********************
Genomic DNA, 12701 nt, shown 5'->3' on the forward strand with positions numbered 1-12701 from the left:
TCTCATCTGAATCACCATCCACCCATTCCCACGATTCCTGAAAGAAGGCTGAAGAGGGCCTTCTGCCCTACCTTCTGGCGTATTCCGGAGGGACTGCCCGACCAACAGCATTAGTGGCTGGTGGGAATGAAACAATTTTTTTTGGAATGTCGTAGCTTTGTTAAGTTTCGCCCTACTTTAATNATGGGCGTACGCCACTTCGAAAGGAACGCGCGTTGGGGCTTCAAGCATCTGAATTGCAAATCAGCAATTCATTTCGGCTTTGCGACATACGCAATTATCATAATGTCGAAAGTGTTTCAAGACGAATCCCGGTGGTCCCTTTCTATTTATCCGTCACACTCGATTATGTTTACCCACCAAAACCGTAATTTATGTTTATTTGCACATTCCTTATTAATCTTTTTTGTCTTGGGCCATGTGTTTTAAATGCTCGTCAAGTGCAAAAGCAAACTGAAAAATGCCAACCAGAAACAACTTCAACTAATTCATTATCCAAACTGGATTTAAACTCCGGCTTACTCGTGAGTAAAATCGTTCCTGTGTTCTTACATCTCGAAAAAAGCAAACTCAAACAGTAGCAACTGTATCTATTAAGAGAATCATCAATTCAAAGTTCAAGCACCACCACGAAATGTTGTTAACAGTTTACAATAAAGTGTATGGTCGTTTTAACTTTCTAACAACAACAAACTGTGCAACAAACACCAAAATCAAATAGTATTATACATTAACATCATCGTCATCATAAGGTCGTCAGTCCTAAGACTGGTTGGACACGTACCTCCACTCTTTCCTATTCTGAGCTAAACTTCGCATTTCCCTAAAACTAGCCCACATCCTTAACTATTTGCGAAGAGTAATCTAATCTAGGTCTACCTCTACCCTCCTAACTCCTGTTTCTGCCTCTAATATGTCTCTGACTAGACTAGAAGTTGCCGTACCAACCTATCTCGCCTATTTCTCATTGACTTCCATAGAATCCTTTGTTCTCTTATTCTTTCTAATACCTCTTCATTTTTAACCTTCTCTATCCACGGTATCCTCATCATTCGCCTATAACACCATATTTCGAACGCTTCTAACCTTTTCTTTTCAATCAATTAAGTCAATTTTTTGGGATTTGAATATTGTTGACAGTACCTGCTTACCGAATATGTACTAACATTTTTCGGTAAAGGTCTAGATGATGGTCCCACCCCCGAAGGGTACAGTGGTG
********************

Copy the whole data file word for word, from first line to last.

Genomic DNA, 12701 nt, shown 5'->3' on the forward strand with positions numbered 1-12701 from the left:
TCTCATCTGAATCACCATCCACCCATTCCCACGATTCCTGAAAGAAGGCTGAAGAGGGCCTTCTGCCCTACCTTCTGGCGTATTCCGGAGGGACTGCCCGACCAACAGCATTAGTGGCTGGTGGGAATGAAACAATTTTTTTTGGAATGTCGTAGCTTTGTTAAGTTTCGCCCTACTTTAATNATGGGCGTACGCCACTTCGAAAGGAACGCGCGTTGGGGCTTCAAGCATCTGAATTGCAAATCAGCAATTCATTTCGGCTTTGCGACATACGCAATTATCATAATGTCGAAAGTGTTTCAAGACGAATCCCGGTGGTCCCTTTCTATTTATCCGTCACACTCGATTATGTTTACCCACCAAAACCGTAATTTATGTTTATTTGCACATTCCTTATTAATCTTTTTTGTCTTGGGCCATGTGTTTTAAATGCTCGTCAAGTGCAAAAGCAAACTGAAAAATGCCAACCAGAAACAACTTCAACTAATTCATTATCCAAACTGGATTTAAACTCCGGCTTACTCGTGAGTAAAATCGTTCCTGTGTTCTTACATCTCGAAAAAAGCAAACTCAAACAGTAGCAACTGTATCTATTAAGAGAATCATCAATTCAAAGTTCAAGCACCACCACGAAATGTTGTTAACAGTTTACAATAAAGTGTATGGTCGTTTTAACTTTCTAACAACAACAAACTGTGCAACAAACACCAAAATCAAATAGTATTATACATTAACATCATCGTCATCATAAGGTCGTCAGTCCTAAGACTGGTTGGACACGTACCTCCACTCTTTCCTATTCTGAGCTAAACTTCGCATTTCCCTAAAACTAGCCCACATCCTTAACTATTTGCGAAGAGTAATCTAATCTAGGTCTACCTCTACCCTCCTAACTCCTGTTTCTGCCTCTAATATGTCTCTGACTAGACTAGAAGTTGCCGTACCAACCTATCTCGCCTATTTCTCATTGACTTCCATAGAATCCTTTGTTCTCTTATTCTTTCTAATACCTCTTCATTTTTAACCTTCTCTATCCACGGTATCCTCATCATTCGCCTATAACACCATATTTCGAACGCTTCTAACCTTTTCTTTTCAATCAATTAAGTCAATTTTTTGGGATTTGAATATTGTTGACAGTACCTGCTTACCGAATATGTACTAACATTTTTCGGTAAAGGTCTAGATGATGGTCCCACCCCCGAAGGGTACAGTGGTG